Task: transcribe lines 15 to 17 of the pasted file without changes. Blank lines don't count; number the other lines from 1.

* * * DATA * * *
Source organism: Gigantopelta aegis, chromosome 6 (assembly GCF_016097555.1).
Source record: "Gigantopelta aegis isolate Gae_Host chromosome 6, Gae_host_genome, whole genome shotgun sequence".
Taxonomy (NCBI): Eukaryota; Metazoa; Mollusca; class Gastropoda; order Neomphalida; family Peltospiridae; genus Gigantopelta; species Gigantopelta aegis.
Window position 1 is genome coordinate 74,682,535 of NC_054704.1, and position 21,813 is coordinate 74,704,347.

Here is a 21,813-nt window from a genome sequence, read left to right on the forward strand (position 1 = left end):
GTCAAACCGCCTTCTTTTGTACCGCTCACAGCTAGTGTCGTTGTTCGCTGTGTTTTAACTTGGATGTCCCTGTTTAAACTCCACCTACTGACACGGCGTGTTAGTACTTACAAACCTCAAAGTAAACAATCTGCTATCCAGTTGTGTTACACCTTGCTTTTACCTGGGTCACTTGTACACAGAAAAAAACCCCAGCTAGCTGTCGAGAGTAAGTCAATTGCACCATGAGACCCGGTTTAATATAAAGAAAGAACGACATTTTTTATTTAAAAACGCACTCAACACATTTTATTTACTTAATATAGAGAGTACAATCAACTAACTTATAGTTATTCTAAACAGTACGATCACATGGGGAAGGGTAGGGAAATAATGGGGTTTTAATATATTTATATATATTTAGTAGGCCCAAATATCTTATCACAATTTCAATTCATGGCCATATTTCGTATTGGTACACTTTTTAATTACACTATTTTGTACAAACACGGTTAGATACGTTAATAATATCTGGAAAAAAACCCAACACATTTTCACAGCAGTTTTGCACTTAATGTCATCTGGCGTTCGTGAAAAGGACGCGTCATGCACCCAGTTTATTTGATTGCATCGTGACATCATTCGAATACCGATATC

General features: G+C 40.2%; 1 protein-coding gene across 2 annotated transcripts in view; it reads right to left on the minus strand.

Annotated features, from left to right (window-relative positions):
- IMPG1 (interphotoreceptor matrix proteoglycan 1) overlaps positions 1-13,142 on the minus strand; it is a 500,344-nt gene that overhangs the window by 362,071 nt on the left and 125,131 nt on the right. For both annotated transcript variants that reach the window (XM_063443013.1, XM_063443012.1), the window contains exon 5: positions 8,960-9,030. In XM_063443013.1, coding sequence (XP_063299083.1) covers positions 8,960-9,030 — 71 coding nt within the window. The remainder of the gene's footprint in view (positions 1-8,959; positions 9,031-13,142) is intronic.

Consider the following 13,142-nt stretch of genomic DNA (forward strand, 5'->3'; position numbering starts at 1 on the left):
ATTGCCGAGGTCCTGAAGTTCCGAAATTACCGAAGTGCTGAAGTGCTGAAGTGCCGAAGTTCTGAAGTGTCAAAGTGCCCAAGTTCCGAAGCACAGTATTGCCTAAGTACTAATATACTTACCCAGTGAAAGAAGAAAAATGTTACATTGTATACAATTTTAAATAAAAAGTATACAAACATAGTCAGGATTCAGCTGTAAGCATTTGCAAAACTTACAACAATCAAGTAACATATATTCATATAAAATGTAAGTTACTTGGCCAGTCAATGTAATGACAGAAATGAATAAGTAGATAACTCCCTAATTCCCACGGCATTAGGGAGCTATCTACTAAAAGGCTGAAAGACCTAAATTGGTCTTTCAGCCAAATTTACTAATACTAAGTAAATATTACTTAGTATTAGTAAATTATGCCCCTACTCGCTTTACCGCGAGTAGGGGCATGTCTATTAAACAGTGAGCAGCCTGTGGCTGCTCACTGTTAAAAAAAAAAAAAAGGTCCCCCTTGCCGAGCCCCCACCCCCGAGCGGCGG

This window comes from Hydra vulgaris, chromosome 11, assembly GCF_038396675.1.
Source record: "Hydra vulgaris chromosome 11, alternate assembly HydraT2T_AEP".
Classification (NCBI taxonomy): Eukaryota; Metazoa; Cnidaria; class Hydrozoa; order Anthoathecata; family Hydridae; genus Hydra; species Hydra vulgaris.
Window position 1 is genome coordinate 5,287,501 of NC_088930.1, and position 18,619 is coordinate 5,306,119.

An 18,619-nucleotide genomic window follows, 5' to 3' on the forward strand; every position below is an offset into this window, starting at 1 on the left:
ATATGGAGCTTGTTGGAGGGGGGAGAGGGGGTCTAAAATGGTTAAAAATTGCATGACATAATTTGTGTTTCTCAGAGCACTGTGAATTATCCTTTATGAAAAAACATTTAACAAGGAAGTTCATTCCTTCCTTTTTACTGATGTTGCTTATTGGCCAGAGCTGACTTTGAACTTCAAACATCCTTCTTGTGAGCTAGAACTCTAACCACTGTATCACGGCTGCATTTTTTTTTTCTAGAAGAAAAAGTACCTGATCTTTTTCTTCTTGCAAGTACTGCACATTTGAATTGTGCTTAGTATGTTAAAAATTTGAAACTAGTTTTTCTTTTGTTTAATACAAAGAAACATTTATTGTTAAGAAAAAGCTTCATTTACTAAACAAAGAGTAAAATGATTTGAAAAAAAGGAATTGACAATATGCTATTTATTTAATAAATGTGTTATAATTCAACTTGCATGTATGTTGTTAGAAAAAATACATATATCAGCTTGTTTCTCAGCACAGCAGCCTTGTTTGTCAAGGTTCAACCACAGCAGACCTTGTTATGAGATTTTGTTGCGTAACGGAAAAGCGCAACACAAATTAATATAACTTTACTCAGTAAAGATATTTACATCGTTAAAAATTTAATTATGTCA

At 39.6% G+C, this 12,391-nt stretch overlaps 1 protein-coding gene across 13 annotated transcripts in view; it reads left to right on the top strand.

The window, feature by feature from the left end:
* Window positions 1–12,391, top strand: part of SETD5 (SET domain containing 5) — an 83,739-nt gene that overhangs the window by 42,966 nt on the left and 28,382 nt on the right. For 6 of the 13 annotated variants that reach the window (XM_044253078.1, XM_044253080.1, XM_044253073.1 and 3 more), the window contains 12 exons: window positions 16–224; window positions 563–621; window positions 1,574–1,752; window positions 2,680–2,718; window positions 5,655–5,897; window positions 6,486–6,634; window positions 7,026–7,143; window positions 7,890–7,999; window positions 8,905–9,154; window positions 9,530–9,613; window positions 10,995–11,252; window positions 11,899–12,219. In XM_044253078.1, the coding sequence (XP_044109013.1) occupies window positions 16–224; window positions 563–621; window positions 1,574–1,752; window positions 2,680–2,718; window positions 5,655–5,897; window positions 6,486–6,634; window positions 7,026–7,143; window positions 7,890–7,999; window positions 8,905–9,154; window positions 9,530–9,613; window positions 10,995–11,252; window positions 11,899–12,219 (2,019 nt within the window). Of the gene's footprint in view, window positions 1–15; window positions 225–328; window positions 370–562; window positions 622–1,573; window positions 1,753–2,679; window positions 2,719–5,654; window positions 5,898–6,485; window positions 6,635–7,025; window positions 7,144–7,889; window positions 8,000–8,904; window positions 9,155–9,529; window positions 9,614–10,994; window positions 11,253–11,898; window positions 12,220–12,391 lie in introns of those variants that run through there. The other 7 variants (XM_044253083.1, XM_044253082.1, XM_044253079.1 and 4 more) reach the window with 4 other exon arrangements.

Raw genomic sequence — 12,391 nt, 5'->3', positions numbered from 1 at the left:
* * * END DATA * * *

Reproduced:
Window position 1 is genome coordinate 5,287,501 of NC_088930.1, and position 18,619 is coordinate 5,306,119.

An 18,619-nucleotide genomic window follows, 5' to 3' on the forward strand; every position below is an offset into this window, starting at 1 on the left:
ATATGGAGCTTGTTGGAGGGGGGAGAGGGGGTCTAAAATGGTTAAAAATTGCATGACATAATTTGTGTTTCTCAGAGCACTGTGAATTATCCTTTATGAAAAAACATTTAACAAGGAAGTTCATTCCTTCCTTTTTACTGATGTTGCTTATTGGCCAGAGCTGACTTTGAACTTCAAACATCCTTCTTGTGAGCTAGAACTCTAACCACTGTATCACGGCTGCATTTTTTTTTTCTAGAAGAAAAAGTACCTGATCTTTTTCTTCTTGCAAGTACTGCACATTTGAATTGTGCTTAGTATGTTAAAAATTTGAAACTAGTTTTTCTTTTGTTTAATACAAAGAAACATTTATTGTTAAGAAAAAGCTTCATTTACTAAACAAAGAGTAAAATGATTTGAAAAAAAGGAATTGACAATATGCTATTTATTTAATAAATGTGTTATAATTCAACTTGCATGTATGTTGTTAGAAAAAATACATATATCAGCTTGTTTCTCAGCACAGCAGCCTTGTTTGTCAAGGTTCAACCACAGCAGACCTTGTTATGAGATTTTGTTGCGTAACGGAAAAGCGCAACACAAATTAATATAACTTTACTCAGTAAAGATATTTACATCGTTAAAAATTTAATTATGTCA